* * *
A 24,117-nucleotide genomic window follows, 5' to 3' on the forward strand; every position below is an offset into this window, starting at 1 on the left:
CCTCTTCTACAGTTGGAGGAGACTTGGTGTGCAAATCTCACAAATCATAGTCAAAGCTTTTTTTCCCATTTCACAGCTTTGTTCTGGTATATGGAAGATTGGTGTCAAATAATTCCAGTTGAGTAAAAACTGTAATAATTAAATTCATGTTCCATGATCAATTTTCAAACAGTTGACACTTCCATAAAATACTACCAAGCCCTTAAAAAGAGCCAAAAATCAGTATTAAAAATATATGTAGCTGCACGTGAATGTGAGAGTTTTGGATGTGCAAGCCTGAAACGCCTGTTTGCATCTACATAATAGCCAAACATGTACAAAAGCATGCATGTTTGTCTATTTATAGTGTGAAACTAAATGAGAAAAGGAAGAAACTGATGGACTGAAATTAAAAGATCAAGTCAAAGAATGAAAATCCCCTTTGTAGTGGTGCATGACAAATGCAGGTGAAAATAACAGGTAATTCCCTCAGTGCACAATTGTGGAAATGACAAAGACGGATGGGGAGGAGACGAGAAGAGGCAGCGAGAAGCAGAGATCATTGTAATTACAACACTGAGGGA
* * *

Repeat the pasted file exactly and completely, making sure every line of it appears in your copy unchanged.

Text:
A 24,117-nucleotide genomic window follows, 5' to 3' on the forward strand; every position below is an offset into this window, starting at 1 on the left:
CCTCTTCTACAGTTGGAGGAGACTTGGTGTGCAAATCTCACAAATCATAGTCAAAGCTTTTTTTCCCATTTCACAGCTTTGTTCTGGTATATGGAAGATTGGTGTCAAATAATTCCAGTTGAGTAAAAACTGTAATAATTAAATTCATGTTCCATGATCAATTTTCAAACAGTTGACACTTCCATAAAATACTACCAAGCCCTTAAAAAGAGCCAAAAATCAGTATTAAAAATATATGTAGCTGCACGTGAATGTGAGAGTTTTGGATGTGCAAGCCTGAAACGCCTGTTTGCATCTACATAATAGCCAAACATGTACAAAAGCATGCATGTTTGTCTATTTATAGTGTGAAACTAAATGAGAAAAGGAAGAAACTGATGGACTGAAATTAAAAGATCAAGTCAAAGAATGAAAATCCCCTTTGTAGTGGTGCATGACAAATGCAGGTGAAAATAACAGGTAATTCCCTCAGTGCACAATTGTGGAAATGACAAAGACGGATGGGGAGGAGACGAGAAGAGGCAGCGAGAAGCAGAGATCATTGTAATTACAACACTGAGGGA